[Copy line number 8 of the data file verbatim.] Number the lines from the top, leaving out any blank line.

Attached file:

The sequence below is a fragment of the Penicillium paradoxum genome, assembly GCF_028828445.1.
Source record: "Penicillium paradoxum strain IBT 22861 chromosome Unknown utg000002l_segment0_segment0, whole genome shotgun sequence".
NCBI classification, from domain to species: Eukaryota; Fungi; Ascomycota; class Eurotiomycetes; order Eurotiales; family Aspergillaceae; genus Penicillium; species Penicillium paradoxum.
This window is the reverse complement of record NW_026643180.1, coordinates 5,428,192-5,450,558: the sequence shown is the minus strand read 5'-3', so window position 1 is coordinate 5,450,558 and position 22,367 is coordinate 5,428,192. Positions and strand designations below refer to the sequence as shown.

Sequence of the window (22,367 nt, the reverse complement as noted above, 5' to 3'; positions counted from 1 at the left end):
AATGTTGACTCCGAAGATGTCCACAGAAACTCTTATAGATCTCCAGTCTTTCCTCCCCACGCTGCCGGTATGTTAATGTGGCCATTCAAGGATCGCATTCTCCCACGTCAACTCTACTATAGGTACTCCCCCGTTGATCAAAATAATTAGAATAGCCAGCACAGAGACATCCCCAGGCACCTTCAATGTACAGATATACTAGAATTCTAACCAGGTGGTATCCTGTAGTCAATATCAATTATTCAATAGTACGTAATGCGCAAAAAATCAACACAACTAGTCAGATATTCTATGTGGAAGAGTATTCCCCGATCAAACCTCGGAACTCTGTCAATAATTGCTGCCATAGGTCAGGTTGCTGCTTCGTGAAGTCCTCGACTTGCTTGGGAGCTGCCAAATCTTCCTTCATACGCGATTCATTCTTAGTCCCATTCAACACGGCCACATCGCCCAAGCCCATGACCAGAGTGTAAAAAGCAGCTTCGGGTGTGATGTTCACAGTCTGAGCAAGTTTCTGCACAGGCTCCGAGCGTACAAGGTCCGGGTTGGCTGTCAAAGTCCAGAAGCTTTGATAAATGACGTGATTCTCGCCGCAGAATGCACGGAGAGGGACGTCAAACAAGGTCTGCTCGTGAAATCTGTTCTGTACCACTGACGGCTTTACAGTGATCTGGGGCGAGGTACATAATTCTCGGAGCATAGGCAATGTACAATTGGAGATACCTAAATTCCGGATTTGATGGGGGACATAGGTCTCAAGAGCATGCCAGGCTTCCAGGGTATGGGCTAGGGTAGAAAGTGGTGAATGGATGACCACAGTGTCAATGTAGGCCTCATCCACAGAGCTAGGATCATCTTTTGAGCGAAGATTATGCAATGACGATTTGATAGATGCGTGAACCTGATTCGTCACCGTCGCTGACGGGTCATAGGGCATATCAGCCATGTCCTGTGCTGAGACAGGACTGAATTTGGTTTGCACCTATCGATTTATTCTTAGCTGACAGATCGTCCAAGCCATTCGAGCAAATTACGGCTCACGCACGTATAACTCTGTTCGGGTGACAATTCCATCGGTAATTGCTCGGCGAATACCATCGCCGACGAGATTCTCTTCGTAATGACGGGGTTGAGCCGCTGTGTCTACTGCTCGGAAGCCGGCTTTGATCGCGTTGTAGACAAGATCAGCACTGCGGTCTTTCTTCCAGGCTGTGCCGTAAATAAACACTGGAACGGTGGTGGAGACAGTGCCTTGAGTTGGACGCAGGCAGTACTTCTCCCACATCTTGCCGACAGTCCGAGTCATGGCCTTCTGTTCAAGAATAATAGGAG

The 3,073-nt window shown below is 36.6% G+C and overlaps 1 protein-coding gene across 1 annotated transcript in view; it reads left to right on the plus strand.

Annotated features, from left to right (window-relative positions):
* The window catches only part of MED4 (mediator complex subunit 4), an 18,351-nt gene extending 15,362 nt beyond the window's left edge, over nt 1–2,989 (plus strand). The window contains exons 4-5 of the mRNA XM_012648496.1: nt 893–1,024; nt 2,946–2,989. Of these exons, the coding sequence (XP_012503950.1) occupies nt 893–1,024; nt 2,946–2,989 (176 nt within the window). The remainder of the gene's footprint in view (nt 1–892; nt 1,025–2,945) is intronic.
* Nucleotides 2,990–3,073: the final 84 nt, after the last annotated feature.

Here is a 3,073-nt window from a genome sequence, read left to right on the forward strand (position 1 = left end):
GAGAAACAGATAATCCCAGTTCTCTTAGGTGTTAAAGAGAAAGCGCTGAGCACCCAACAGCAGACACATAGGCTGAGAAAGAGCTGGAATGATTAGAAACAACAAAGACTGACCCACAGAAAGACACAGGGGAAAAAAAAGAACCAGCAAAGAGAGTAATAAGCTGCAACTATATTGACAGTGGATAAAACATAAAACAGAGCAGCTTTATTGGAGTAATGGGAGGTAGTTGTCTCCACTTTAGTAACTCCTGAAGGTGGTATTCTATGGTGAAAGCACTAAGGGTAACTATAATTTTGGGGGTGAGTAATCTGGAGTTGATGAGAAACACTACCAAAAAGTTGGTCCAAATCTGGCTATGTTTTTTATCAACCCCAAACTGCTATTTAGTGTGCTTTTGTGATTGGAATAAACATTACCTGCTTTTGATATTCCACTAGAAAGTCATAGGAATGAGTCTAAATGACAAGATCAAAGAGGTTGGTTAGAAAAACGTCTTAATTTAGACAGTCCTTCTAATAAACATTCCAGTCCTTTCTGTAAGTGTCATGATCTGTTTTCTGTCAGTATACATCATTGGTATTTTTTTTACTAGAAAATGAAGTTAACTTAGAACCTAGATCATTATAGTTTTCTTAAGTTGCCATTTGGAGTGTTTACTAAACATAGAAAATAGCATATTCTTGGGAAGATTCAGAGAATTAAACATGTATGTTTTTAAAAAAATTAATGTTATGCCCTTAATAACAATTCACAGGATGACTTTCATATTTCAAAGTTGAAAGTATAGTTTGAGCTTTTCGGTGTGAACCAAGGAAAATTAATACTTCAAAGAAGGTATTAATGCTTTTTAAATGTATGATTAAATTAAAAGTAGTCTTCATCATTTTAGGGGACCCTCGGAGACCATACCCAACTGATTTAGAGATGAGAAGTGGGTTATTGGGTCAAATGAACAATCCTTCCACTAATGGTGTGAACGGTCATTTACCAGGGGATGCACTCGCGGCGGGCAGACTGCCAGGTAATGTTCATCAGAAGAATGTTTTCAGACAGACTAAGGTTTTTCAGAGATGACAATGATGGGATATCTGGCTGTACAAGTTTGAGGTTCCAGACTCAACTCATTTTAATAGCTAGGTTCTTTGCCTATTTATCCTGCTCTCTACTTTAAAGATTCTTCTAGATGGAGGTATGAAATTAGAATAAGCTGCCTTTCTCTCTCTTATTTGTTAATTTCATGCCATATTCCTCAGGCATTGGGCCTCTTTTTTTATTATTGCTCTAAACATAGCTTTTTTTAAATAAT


Annotated features, from left to right (window-relative positions):